My point, in case I lost some of you because I do have a knack for rambling and making my point less evident, is that the article is great advice for all those looking to becoming an indie game developer and that I am living proof that his points are valid and to not listen to all those involved in it because there are some that will mislead you.

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What I think the problem could be (do note, this is pure speculation from my part) is that those lists were the truth at some point in time.

 

I see it like this, probably the people that make those lists were the ones that had to dig through piles of rubish, had to overcome 9 failed games and didn't have the information/platforms or whatever is needed that we have available to us now.

 

It has become significantly easier to make games with lesser effort over the years, large communities have risen from seemingly nowhere, the indie scene has been growing as well and right now, it's just a matter of downloading Unity3D, grab some nice looking assets from one of the many sites providing them, skim through some tutorials or copy paste some code and you can already have a decent game running without that much effort.

 

I also think many of those posts are meant for people that think "I'll just make my idea and become a millionair, just like notch did" and get bitter when their first game magically doesn't become the next minecraft. They also tend to forget that, taking notch and minecraft as another example, wasn't his first try.

 

I get where he's coming from and where he's going with this, though I do not fully agree with every point. It's something that is also to be seen from the eye of the beholder and a matter of how you interpret it and like I said, most of those points are probably stated by people that had to go through these points that are not fully valid anymore.

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What I think the problem could be (do note, this is pure speculation from my part) is that those lists were the truth at some point in time.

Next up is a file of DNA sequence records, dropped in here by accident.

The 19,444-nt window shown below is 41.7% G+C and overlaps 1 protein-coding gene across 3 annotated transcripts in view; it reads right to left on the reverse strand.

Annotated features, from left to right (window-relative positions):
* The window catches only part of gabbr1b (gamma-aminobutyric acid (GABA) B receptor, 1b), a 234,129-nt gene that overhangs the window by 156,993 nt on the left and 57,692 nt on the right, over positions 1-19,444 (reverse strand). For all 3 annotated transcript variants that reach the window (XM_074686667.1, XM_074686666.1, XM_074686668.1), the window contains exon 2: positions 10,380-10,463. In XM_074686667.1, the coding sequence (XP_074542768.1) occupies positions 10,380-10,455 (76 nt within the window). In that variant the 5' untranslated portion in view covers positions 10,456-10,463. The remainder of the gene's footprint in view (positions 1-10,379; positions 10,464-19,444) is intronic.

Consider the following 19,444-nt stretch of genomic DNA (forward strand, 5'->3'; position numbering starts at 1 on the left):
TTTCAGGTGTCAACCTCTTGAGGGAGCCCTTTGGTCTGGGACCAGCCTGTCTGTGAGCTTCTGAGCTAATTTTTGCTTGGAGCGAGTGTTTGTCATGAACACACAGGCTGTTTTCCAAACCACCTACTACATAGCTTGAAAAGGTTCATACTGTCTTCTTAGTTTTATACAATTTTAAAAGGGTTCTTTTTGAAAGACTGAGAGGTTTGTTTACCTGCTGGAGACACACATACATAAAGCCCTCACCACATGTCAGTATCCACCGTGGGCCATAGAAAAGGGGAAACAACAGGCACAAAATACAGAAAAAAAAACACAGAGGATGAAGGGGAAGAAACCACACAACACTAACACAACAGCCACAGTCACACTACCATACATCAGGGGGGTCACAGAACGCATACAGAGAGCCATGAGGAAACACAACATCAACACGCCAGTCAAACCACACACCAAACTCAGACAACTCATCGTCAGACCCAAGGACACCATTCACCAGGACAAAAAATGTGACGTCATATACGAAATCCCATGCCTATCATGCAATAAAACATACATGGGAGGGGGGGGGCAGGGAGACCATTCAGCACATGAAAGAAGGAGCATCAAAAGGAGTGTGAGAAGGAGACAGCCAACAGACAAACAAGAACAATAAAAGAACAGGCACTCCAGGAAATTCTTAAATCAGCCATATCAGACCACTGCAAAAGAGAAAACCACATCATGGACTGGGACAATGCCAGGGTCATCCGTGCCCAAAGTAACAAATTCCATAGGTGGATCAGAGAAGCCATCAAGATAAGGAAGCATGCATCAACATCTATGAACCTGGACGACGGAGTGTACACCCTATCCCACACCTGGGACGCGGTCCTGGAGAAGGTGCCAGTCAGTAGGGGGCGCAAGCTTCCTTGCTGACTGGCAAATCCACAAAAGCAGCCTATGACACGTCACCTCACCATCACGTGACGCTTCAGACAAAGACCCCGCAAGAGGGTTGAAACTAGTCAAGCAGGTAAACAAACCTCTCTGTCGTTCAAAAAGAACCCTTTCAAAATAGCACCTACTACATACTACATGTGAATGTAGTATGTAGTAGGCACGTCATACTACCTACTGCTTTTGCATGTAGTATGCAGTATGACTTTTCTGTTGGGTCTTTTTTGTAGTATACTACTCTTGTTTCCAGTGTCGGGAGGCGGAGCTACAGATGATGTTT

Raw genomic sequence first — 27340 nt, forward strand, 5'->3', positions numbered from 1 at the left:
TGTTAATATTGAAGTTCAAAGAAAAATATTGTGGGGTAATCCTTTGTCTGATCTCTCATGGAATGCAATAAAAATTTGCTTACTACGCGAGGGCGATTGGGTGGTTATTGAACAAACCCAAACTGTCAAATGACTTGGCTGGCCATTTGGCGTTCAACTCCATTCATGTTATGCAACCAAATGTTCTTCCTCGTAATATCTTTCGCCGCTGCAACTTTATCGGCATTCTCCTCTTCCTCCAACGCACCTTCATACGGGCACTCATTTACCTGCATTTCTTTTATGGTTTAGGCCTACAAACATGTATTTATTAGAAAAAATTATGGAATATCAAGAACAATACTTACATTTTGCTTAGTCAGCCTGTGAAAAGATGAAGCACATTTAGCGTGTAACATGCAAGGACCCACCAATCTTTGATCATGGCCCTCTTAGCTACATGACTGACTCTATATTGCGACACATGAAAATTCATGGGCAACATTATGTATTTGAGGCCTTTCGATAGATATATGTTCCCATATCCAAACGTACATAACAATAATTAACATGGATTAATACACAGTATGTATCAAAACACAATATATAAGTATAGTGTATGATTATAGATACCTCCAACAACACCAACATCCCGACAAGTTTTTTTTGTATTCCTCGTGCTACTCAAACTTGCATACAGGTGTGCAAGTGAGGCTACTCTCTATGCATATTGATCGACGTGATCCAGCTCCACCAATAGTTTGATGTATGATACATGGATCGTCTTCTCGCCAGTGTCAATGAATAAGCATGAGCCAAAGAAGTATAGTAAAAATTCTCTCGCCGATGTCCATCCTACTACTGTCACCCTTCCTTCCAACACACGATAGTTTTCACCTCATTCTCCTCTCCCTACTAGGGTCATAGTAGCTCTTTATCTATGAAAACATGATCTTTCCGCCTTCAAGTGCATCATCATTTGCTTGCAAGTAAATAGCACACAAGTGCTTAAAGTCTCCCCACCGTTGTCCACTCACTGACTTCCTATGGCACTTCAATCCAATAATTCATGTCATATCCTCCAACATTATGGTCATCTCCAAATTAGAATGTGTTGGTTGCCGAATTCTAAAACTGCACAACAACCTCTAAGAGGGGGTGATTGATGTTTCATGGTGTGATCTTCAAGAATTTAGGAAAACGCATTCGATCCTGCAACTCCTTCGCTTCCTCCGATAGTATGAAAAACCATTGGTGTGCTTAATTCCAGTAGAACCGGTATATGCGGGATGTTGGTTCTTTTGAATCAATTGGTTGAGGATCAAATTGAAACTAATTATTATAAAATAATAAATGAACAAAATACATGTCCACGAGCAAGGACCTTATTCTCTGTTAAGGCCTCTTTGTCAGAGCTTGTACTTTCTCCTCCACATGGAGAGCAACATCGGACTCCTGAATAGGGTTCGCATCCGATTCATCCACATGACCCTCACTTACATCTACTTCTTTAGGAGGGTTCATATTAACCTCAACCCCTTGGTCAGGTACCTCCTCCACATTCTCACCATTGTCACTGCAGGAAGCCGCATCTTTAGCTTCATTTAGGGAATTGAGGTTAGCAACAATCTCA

I see it like this, probably the people that make those lists were the ones that had to dig through piles of rubish, had to overcome 9 failed games and didn't have the information/platforms or whatever is needed that we have available to us now.

It has become significantly easier to make games with lesser effort over the years, large communities have risen from seemingly nowhere, the indie scene has been growing as well and right now, it's just a matter of downloading Unity3D, grab some nice looking assets from one of the many sites providing them, skim through some tutorials or copy paste some code and you can already have a decent game running without that much effort.

I also think many of those posts are meant for people that think "I'll just make my idea and become a millionair, just like notch did" and get bitter when their first game magically doesn't become the next minecraft. They also tend to forget that, taking notch and minecraft as another example, wasn't his first try.

I get where he's coming from and where he's going with this, though I do not fully agree with every point. It's something that is also to be seen from the eye of the beholder and a matter of how you interpret it and like I said, most of those points are probably stated by people that had to go through these points that are not fully valid anymore.


Sure, the failed game part may be wrong but the part about indie devs should not make big games like the pros and forum members feeling like you shouldn't doing that because I was told not to or because I couldn't is right